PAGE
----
Nearly everyone has experienced the loss of a close friend or family member. Some may literally feel like their heart is breaking wide open. This raises the question: Can you really die of a broken heart?
The answer is yes, according to the Mayo Clinic. Grief, for some, can manifest itself in something known as “broken heart syndrome. "
The Mayo Clinic explains, “Broken heart syndrome may be caused by the heart's reaction to a surge of stress hormones. The condition may also be called takotsubo cardiomyopathy, apical ballooning syndrome or stress cardiomyopathy by doctors."
In 2007, I personally experienced the physical effects of grief. Fortunately, I didn't end up in the emergency room complaining of chest pain, but within days of my husband's funeral, I did find myself at a medical clinic. I was diagnosed with bronchitis, a double ear infection, and a sinus infection.
In other words, I needed a medical intervention in the form of antibiotics. Although I was only 33 at the time, and a distance runner, I still became ill as a result of my experience with grief.
I also found that in doing research for my book, "A Widow's Guide to Healing,” that I wasn’t alone in feeling the physical impact of grief. I wanted to know and understand how other widows coped with grief, so I interviewed dozens of widows. Their age, financial, educational, religious backgrounds varied.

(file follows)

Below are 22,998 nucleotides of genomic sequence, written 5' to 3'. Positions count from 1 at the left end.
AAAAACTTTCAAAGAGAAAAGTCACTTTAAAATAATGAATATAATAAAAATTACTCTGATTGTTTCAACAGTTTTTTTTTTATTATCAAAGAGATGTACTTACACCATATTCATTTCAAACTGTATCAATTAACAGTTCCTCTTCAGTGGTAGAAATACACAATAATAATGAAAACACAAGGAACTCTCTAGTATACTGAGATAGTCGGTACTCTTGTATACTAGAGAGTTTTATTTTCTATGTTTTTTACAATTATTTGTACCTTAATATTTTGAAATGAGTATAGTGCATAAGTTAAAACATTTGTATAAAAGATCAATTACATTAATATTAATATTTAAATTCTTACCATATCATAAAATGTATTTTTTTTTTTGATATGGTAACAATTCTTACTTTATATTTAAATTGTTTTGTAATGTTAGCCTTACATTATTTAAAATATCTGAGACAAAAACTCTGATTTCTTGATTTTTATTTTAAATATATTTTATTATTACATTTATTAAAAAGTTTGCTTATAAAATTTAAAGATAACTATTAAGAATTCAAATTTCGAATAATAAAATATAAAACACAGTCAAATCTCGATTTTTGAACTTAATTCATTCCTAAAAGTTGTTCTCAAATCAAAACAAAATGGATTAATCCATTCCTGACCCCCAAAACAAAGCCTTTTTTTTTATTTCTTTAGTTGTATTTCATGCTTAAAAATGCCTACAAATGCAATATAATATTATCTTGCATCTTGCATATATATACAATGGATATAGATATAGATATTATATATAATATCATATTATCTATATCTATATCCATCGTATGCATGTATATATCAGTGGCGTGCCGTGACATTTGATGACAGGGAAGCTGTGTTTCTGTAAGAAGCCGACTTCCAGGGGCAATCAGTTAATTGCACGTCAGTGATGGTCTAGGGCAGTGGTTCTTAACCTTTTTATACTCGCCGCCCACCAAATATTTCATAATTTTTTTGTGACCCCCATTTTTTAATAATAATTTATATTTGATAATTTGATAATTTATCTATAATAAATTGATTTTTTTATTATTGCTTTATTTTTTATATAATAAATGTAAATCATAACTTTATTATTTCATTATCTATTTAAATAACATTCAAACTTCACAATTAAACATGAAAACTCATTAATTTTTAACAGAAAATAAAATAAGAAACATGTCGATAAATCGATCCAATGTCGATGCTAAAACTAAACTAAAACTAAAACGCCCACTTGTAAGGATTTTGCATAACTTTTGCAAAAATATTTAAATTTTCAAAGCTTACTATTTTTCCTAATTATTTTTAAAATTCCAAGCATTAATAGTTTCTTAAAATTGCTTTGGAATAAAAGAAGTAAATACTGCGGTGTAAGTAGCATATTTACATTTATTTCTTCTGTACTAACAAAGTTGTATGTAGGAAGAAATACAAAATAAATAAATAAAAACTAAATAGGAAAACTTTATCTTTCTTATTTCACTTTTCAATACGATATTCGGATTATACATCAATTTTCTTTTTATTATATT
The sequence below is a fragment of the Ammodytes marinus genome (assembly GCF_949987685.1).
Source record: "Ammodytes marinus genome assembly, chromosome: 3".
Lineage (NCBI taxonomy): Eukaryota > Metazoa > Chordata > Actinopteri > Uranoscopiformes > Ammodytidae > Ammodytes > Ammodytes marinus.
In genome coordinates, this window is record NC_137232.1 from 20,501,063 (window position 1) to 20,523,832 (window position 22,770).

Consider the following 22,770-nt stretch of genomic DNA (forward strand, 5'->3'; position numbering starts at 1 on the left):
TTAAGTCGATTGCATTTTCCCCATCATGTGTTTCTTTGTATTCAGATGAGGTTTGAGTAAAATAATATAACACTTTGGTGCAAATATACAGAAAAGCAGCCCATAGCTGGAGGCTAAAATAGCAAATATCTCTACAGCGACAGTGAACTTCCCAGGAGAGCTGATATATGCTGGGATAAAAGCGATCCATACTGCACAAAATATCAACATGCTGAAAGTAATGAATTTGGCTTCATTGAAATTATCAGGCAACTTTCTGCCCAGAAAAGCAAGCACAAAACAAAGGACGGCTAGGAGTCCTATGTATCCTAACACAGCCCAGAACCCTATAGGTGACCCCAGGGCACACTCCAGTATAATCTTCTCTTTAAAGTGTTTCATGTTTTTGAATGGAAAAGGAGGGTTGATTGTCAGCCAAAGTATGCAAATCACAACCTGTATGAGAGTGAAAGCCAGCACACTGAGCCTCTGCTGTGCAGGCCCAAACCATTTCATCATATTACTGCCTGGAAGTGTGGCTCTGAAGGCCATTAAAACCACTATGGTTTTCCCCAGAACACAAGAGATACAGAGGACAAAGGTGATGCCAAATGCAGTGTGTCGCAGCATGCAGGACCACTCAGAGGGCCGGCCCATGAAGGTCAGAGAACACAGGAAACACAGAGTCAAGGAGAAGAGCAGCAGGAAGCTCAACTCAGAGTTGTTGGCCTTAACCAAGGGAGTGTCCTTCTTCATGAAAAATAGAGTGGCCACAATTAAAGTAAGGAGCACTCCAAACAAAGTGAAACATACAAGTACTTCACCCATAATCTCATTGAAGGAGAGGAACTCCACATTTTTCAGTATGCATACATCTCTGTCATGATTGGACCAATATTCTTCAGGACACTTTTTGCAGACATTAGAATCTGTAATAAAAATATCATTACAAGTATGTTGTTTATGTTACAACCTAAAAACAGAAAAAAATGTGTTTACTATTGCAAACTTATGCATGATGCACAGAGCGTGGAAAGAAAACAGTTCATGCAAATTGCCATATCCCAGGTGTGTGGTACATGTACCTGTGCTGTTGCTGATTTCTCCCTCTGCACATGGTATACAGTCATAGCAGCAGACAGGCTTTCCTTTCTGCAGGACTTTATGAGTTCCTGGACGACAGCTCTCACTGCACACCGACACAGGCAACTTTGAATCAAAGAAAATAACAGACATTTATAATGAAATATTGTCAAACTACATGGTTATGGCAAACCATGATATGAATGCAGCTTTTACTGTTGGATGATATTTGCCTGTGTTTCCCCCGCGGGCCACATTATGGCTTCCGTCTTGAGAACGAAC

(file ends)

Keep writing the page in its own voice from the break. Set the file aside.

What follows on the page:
One widow named Julie, age 34, recalled that the grief took a physical toll on her body. She said, "For about six months I had heart palpitations. Sometimes it felt like I was having a heart attack and other times my heart would beat out of my chest."
Another widow named Penny, age 47, said, "At first after M (my husband) died, I was nervous and anxious all the time. I would be sitting and reading and find that my legs were shaking or that I had a queasy feeling in my stomach."
The Wall Street Journal published the story of a woman, Mrs. Lee, who appears to have experienced broken heart syndrome within minutes of witnessing her husband’s death.
At first it appeared that she had a heart attack. However it was found that “Mrs. Lee had suffered from broken-heart syndrome, a name given by doctors who observed that it seemed to especially affect patients who had recently lost a spouse or other family member. The mysterious malady mimics heart attacks, but appears to have little connection with coronary artery disease.”
However, you don't have to be a widow to experience physical effects related to grief and loss. In other words, no one has built up an immunity to this. After someone dies, close friends and family may also report experiences of physical effects of grief. They may talk about feeling a headache or knot in their stomach.
This Thursday, Nov. 5, 2015, EmpowHER and I will be hosting a tweet chat (7 PM / EST) to talk about the physical effects of grief, how to properly cope, and where to get help.
The quotes are from the book, "A Widow's Guide to Healing,” by Kristin Meekhof, copyright Sourcebooks.
Kristin Meekhof is a licensed master’s level social worker.
Hearts Actually Can Break.Wall Street Journal.
Broken heart syndrome. Mayo Clinic.
Reviewed November 2, 2015
by Michele Blacksberg RN
Edited by Jody Smith